February 2008

"So... Beowulf?" (February 2 – 8)

Beowulf, the most famous epic poem written in Old English, seems to be undergoing a revival. A recent movie featuring Angelina Jolie is just the tip of the iceberg. There have been several new translations, three movies, as well as new Beowulf interactive media. English Professor Kenneth Tiller (The University of Virginia’s College at Wise) explains why Beowulf is in some ways a very modern story.

 

Also: Poet David Wojahn (Virginia Commonwealth University) is writing a book of essays on the importance of poetry today.

 

WGR News Feature: A thousand-year-old poem has experienced an unlikely cultural revival in the last ten years.  Nancy King, with the radio program "With Good Reason," sought an explanation from a Virginia scholar about the curious popularity of Beowulf. Listen to the two and a half minute feature.

Hear Today, Hear Tomorrow (February 9 – 15)

It’s an old joke among audiologists. If you see somebody blasting their ears with iPod headphones, give them your business card; they’re going to need a good audiologist in a few years. Hearing loss is all around us—Bill Clinton wears two hearing aids. Audiologist Mani Aguilar (University of Virginia) explains the complex and delicate workings of the ear.

Also: Bruce Sofinski (J. Sargeant Reynolds Community College) teaches American Sign Language, which is a wholly different language than spoken English.

WGR News Feature: If you are 50 years old, there's a 12-percent chance that you have a hearing loss.  By the time you're 65, that jumps to a 30-percent chance.  But there's an even better chance that you won't do anything about it.  Nancy King, with the radio program "With Good Reason," has more. Listen to the two and a half minute feature.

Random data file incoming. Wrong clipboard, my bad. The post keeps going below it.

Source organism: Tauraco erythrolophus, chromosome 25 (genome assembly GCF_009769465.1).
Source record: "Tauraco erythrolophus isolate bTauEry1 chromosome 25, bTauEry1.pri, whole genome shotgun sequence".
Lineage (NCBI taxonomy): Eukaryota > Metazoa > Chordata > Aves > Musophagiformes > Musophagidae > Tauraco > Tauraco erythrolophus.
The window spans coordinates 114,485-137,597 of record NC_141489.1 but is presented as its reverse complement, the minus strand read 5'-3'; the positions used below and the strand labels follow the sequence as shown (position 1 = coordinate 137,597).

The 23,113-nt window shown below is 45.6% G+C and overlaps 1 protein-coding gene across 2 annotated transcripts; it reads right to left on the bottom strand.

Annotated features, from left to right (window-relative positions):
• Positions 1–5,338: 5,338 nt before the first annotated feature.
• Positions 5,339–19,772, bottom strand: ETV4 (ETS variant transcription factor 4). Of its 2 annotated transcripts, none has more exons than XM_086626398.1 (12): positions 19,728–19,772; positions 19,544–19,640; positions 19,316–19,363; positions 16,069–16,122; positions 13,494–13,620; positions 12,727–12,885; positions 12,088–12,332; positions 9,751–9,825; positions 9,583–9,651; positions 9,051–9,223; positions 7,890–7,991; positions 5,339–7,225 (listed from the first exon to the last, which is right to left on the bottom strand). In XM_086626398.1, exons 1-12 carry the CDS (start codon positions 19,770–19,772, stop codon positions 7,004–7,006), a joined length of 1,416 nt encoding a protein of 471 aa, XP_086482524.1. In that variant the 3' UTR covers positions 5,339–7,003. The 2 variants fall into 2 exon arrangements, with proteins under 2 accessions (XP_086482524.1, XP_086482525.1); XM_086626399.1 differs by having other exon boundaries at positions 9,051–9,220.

August Wilson's 20th Century (February 16 - 22)

The Kennedy Center this spring will stage all ten plays in which renowned playwright August Wilson explores the African American experience through each decade of the 20 th century. Page Laws and Clarence Murray (Norfolk State University) say Wilson was one of the most significant and lyrical writers of modern American theater.

Also: A 1996 resolution in California to train teachers in Ebonics brought the word to our attention. But many confuse Ebonics, which has a long history and its own standard usages and dialects, with slang. English Professor Pamela Reed (Virginia State University) says Ebonics is as important to African-American culture as a language like Chinese would be to Chinese-American culture.

WGR News Feature: Next month a major American theatre (the Kennedy Center, in fact) will stage all ten of August Wilson's plays...including two Pulitzer prize winners.  Nancy King, with the radio program "With Good Reason," found a Virginia dramatist who is thrilled with this landmark theatrical undertaking. Listen to the two and a half minute feature.

Nalini by Day, Nancy by Night (February 23 - 29)

Film maker Sonali Gulati (Virginia Commonwealth University) used to spot telemarketers by the way they mispronounced her Indian name. But when they started to get the name right, she knew something was up. American companies have outsourced telemarketing and customer service jobs to India where workers compete for jobs at giant call centers. Gulati visited a call center in India and discovered how Indian telemarketers acquire American names and accents, and learn about American movies, music, and TV. Her film, “Nalini by Day, Nancy by Night” is a journey into that world.

 

WGR News Feature: Chances are quite good that the next time your dinner is interrupted by a telemarketer, the phone call is coming from India.  An Indian-born film-maker, now teaching in Virginia, has made a documentary about New Delhi call centers.  Nancy King, with the radio program “With Good Reason,” takes a look behind the scenes. Listen to the two and a half minute feature.